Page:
What It's Like Building the New 'Rogue One' Lego TIE Striker

Lego Rogue One TIE Striker - Publicity - H 2016
Courtesy of Lego
It's time to assemble the Empire's newest fighter from the first 'Star Wars' standalone film.

The Lego Rogue One: A Star Wars Story sets are coming September 30, and Heat Vision has a hands-on look at set 75154: TIE Striker, which is an all-new design for the first stand-alone Star Wars movie. The TIE Striker set has 543 pieces, including four minifigures. It will retail for $69.99. The set measures 2” high, 16” long and 9” wide. In total, Lego is releasing eight Rogue One sets ranging in price from $24.99 to $89.99. (Also see an animated Lego Rogue One video and contest below).

How it builds
The set consists of five numbered bags and a dreaded sticker sheet (featuring eight stickers). The first two bags are for the basic cockpit. It is a fun build with lots of technic for the frame and some neat techniques to get the detailing right. Bags three and four build the wings. The wings are huge, which makes them fun to build, though the second time around it is a bit repetitive. Bag five adds supports for the wing and finishes the cockpit. Attaching the wings is a bit tricky, involving lining up some technic pegs and then building the supports (which are movable). It feels flimsy as it is being built. But the end result is solid and it feels satisfying when it is completed. A real sense of the ship emerges once the wings are attached. Most of the stickers are used in the last bag for cockpit detailing and are a bit of a pain to line up properly but from a distance it doesn't look bad even if it isn't lined up exactly. Building time took a couple of hours.

The completed model
Fully built, the TIE Striker is pretty awesome. The long fanger wings are striking and give the ship a suitably menacing look. There’s a lever in the back to adjust the wings into two different positions. There are good play features, including three hatches (two for the pilot and one for the storage area) and two spring shooters. It is a big model, bigger than the Force Awakens X-wing fighters but one inch shorter than the new Rogue One Rebel U-wing fighter. The model feels very solid. The wings are well attached and they are well-reinforced so it feels like they will hold up well over time.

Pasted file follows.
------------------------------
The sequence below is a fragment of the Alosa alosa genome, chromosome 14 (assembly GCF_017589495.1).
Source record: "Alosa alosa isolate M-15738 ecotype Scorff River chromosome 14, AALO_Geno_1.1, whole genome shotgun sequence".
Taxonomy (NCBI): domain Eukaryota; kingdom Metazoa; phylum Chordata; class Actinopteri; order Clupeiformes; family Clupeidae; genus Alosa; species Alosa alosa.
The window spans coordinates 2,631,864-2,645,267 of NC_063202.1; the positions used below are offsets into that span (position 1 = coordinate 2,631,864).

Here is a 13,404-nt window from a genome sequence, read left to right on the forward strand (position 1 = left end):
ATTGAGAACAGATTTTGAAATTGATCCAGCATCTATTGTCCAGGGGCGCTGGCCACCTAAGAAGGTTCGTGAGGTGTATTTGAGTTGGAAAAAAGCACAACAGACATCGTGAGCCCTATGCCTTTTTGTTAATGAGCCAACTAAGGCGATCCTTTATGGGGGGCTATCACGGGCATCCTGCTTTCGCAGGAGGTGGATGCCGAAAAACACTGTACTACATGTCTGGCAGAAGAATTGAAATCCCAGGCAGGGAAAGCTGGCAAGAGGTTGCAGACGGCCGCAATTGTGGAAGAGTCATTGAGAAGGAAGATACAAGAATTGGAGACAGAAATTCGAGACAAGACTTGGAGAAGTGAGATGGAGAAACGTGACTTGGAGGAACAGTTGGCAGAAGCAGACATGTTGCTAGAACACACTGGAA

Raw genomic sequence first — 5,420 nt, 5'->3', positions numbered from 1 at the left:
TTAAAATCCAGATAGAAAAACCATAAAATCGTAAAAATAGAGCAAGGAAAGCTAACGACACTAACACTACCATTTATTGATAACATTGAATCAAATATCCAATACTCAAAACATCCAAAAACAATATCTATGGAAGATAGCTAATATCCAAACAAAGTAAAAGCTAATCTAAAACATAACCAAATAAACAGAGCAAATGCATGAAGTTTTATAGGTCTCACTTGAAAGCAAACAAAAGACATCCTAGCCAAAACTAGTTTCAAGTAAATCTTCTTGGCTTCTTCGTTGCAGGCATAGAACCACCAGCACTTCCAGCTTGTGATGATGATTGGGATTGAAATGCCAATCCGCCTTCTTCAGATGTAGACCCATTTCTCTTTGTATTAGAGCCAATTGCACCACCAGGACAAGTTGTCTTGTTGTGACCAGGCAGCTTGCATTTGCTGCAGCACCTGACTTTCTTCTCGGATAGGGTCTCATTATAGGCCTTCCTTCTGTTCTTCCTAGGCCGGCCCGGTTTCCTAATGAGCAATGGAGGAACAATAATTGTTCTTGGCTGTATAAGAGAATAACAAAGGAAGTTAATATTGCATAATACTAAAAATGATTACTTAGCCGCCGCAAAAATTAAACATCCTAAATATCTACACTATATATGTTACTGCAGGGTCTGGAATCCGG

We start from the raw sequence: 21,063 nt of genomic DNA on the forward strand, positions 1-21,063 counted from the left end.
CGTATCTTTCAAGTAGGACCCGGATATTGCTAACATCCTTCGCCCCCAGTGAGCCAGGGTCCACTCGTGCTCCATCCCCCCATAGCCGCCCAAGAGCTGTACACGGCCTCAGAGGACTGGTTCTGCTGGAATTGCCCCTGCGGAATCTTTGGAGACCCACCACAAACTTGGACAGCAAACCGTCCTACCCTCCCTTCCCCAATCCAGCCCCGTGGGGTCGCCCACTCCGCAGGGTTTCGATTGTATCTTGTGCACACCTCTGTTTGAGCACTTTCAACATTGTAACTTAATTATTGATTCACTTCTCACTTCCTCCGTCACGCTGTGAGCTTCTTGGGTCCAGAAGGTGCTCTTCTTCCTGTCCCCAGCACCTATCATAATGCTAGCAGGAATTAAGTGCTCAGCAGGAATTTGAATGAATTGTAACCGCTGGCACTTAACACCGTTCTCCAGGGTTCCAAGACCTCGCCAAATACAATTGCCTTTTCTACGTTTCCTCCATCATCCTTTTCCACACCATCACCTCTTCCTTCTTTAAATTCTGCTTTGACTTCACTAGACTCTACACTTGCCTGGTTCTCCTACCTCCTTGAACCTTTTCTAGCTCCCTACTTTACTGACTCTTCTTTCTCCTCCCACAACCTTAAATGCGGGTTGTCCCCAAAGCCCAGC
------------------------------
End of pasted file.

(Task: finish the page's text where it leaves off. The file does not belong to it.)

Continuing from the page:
TIE Striker vs. TIE Fighter
For a comparison of scale, here’s a TIE Striker photographed with a First Order TIE Fighter from A Force Awakens. See also how the design mirrors traditional black/gray color scheme of the TIE fighters on the wings and has a similar cockpit and solar panel design. It tinkers with the familiar with its cylindrical cockpit (versus the traditional ball shape) and the long fanger wings. (The ship is touted as an atmospheric fighter and for the defense of imperial bases).

The minifigures
The set includes four: TIE Pilot, Imperial ground crew, Imperial Shoretrooper and a Rebel Trooper in Endor outfit. The minifigures are fine, a bit generic but not bad. The draw here is the ship not the minfiigures.

Excellent. The build process has some complicated (Lego recommends an 8-14 age range and it definitely feels like it needs a builder with experience) that keeps it fun. The finished model is cool to look at, has some nice play features with spring shooters and multiple cockpit hatches and feels like it will hold up well to repeated playing (or look nice on a shelf).  

Here's a Lego Rogue One video that just debuted. It is the fourth and final chapter in the "Go Rogue" series of videos made from Star Wars toys. For the "Go Rogue" contest users submit their own Rogue One inspired videos and the winner gets a trip to San Francisco to see Rogue One